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that gives you an idea of the growth. the expansion of our footprint is very important to us. the doubling of our portfolio is a big deal as well. emily: there's been some speculation that apple that might consider selling off nest to a third party. is there any truth to that? know they let them were not for sale. emily: that was nest's ceo. mercedes has competitor tesla in its sights. daimler plans to spend $1 billion to start production of mercedes-benz electric vehicles at its alabama factory, the first time a european manufacturer will manufacture a plug-in vehicle in the u.s. u.s. sales are projected to grow fourfold by 2021. coming up, it is the third recent lawsuit to hit the start up with we will speak to the $4.3 billion. plaintiff and the lawyer.
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the feature to bring to your attention, our interactive tv function find it at tv on , the bloomberg. send our producers a message. this is for bloomberg subscribers only. check it out. this is bloomberg. ♪ emily: snap is facing some
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challenges with its hardware business. the company's lab for making hardware including its spectacles and video where glasses -- this comes after changing leadership earlier this month. steve horowitz, who was in charge of the lab, moved to a role in a different part of the company. sofi is the latest high-profile silicon valley company to face accusations of an unrestrained workplace culture. earlier this month, the ceo stepped down amid sexual-harassment allegations. thursday, a former loan reviewer at sofi filed a new lawsuit claiming she was repeatedly sexually harassed while working there. this is one of at least three lawsuits filed in recent months against sofi. a spokesperson said, "we take any allegations of sexual harassment seriously. while we cannot comment on the specific allegations of this lawsuit, harassment of any kind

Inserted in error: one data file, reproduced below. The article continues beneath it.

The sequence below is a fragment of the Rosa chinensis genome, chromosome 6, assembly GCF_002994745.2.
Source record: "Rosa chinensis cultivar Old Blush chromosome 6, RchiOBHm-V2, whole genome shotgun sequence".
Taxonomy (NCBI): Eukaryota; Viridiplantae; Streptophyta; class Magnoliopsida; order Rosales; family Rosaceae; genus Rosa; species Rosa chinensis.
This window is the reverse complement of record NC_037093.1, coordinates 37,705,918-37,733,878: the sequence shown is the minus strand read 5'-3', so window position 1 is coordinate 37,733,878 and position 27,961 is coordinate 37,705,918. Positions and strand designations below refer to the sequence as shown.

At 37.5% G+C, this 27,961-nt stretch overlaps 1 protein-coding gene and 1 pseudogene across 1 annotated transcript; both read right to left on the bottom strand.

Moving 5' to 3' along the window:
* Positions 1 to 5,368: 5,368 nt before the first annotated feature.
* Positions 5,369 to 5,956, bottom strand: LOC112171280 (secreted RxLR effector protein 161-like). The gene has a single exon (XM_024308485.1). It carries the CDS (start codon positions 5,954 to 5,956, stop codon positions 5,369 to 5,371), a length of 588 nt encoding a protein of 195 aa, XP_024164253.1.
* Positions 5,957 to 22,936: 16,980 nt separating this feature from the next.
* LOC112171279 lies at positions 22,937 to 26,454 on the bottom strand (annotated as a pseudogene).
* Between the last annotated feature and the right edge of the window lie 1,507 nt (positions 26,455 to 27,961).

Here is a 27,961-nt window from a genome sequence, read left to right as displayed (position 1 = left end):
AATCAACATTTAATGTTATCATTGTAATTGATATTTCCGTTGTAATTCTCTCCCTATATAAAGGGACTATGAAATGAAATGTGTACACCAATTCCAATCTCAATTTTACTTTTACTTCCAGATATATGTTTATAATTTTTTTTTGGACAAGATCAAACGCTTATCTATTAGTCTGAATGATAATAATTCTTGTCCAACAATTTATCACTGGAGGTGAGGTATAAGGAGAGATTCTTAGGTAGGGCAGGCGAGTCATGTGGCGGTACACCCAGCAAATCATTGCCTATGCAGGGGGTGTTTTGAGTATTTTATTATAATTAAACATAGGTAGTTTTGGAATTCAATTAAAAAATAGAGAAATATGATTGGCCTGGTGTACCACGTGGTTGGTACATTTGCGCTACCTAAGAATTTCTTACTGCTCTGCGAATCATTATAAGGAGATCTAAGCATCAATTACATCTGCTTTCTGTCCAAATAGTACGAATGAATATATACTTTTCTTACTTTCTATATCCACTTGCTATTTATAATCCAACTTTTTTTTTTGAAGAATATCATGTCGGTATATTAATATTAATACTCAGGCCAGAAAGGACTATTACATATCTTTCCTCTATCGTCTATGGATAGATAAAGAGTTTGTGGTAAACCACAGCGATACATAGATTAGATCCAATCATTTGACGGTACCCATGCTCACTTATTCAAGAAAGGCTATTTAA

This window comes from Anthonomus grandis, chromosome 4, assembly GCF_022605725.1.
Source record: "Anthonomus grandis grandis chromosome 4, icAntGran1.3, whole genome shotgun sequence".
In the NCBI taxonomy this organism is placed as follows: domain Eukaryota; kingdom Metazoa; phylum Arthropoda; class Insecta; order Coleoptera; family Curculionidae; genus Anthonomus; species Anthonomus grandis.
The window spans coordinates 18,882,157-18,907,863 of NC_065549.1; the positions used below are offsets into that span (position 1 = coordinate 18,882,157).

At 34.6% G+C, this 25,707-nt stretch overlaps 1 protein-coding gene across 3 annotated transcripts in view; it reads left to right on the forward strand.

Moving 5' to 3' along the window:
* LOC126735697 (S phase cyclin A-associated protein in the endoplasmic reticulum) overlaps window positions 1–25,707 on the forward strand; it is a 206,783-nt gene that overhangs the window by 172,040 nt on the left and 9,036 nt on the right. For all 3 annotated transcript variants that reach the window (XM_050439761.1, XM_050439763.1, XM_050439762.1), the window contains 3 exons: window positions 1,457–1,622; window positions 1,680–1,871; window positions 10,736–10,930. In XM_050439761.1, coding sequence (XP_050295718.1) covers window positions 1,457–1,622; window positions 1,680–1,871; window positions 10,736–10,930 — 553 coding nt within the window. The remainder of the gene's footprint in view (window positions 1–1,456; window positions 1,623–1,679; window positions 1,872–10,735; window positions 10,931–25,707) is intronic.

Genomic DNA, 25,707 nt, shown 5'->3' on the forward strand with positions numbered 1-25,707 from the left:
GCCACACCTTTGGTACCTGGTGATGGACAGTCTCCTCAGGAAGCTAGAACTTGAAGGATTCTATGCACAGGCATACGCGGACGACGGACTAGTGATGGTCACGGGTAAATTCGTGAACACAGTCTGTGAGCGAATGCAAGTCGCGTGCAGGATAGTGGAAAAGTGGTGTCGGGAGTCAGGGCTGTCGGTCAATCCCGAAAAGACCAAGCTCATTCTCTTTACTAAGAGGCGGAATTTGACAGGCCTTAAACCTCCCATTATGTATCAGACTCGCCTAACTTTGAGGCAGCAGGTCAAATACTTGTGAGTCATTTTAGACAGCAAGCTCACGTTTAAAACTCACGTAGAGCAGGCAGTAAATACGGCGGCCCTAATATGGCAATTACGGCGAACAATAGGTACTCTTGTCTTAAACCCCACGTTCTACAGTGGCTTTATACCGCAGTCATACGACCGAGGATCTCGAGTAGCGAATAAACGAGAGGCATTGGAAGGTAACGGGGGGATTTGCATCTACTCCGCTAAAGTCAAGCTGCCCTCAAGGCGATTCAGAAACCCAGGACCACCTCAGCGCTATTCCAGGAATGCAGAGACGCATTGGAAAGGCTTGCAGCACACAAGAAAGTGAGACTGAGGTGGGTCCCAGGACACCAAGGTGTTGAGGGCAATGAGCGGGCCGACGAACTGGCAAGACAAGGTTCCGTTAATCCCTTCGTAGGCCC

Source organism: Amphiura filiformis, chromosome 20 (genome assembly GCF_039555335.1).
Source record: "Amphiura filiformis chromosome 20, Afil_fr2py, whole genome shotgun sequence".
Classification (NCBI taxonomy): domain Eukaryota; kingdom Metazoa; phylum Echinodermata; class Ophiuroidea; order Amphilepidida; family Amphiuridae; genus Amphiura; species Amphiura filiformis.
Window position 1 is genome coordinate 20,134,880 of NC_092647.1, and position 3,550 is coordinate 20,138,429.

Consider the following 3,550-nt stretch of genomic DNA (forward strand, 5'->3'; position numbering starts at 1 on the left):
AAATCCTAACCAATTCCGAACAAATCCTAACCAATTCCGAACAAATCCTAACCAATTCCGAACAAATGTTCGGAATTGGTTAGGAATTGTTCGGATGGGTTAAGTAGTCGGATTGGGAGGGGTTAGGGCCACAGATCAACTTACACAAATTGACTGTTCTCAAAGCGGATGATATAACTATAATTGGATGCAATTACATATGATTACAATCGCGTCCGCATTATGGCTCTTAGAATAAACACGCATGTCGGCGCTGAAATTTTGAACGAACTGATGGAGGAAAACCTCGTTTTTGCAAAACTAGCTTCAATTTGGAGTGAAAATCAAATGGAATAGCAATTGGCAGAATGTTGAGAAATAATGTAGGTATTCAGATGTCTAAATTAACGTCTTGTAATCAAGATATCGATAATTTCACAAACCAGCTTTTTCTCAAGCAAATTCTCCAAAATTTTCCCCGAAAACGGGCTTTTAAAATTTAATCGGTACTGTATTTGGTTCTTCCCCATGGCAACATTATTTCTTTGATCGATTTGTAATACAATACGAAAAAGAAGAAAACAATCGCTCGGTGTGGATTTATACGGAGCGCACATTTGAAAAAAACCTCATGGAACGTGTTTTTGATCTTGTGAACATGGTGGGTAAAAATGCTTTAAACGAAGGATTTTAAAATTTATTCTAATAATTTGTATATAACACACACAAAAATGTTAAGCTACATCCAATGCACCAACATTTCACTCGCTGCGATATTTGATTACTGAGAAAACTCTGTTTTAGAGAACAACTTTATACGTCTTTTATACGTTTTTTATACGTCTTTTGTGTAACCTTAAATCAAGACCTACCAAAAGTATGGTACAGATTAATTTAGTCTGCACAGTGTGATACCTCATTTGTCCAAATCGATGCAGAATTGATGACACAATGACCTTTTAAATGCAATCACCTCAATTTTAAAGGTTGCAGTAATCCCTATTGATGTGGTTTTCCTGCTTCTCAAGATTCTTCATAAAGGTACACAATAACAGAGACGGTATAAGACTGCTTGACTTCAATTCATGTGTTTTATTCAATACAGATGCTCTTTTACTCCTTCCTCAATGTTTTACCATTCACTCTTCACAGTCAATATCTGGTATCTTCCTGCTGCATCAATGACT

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has no place at sofi. the board and management of sofi are committed to creating a culture where employees can thrive." selina wang spoke to the former sofi employee, along with an employment lawyer. she started by asking why she decided to come out with this story now. >> the main reason really is that people are listening now. if i had come through with any information earlier, no way no one would ever listen to me. selina: robert, you represented brandon charles the original , person to file a lawsuit against the company, claiming that he was fired for reporting sexual harassment. how many women at sofi have come to you since? what are they telling you? >> we have several people we are talking to. sofi employees are calling us. i would estimate between 30 and 50 people have contacted us. a lot of them are just airing their experiences at sofi. a lot of them feel like they were abused and treated unfairly, and they just want to tell us what happened.